William Farrand Prosser
William Farrand Prosser ( born March 16, 1834 in Williamsport, Pennsylvania, † September 23, 1911 in Seattle, Washington ) was an American politician. Between 1869 and 1871 he represented the state of Tennessee in the U.S. House of Representatives.
After a rather average primary education William Prosser first worked for some time even as a teacher. Later he studied law. But he has never practiced law. In 1854 he moved to California, where he was engaged in mining. In 1861 he returned to Pennsylvania. During the Civil War he rose to become a colonel in the army of the Union. In 1862, he became for a short time in captivity. After the war he settled on a farm near Nashville, Tennessee.
In his new home he began a political career as a member of the Republican Party. From 1867 to 1869 he was a delegate in the House of Representatives from Tennessee. In the congressional elections of 1868 Prosser in the fifth electoral district of Tennessee was in the U.S. House of Representatives in Washington DC chosen, where he became the successor of John Trimble on March 4, 1869. Since he Democrat Edward Isaac Golladay defeated in 1870, he was able to complete only one term in Congress until March 3, 1871.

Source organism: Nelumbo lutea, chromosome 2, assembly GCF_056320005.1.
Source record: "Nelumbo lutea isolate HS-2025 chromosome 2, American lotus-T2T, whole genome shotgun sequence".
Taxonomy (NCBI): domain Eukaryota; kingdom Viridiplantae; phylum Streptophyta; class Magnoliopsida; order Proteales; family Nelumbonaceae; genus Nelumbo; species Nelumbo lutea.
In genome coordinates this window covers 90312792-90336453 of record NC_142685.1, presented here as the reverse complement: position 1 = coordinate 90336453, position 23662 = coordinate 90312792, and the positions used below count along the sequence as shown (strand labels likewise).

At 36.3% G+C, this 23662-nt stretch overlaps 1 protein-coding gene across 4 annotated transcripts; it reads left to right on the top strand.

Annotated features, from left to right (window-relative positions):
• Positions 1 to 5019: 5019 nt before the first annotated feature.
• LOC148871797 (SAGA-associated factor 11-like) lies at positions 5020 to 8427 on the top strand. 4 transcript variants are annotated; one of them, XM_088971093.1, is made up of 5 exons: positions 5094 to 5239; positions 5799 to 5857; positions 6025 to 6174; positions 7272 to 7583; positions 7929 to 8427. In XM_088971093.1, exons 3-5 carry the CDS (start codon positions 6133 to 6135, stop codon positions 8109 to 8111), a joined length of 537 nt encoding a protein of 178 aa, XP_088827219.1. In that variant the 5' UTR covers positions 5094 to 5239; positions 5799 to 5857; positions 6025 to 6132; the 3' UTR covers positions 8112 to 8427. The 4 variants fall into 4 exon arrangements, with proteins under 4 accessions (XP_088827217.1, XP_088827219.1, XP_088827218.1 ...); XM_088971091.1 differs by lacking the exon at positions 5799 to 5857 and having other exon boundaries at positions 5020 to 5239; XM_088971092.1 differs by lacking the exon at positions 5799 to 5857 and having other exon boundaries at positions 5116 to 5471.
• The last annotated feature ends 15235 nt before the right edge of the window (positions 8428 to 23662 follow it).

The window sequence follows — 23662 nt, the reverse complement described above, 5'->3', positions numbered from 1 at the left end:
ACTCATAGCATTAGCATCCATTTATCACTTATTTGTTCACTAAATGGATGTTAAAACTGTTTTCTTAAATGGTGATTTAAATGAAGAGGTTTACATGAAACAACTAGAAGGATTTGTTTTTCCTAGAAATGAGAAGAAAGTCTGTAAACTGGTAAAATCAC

Between 1872 and 1875, Prosser was postmaster in Nashville. He was also a director of the railway company Tennessee, Edgefield & Kentucky Railroad. In 1872, he was also one of the commissioners for the Centennial Exhibition of the year 1876. In this context, he traveled in 1873 to Europe to campaign for this event. Some years gave Prosser the newspaper " Nashville Republican " out. In 1879, Prosser by President Rutherford B. Hayes was appointed Special Representative of the Ministry of Internal Affairs for the Northwest region of the United States. Then he moved to what was then Washington Territory, where he founded the city named after him Prosser. Prosser 1889 was a delegate to the Constituent Assembly of the new State of Washington. In the following years, he held some local offices in his new home. He was among other mayor of North Yakima and 1908-1910 Treasurer of Seattle. There he is on September 23, 1911 and passed away.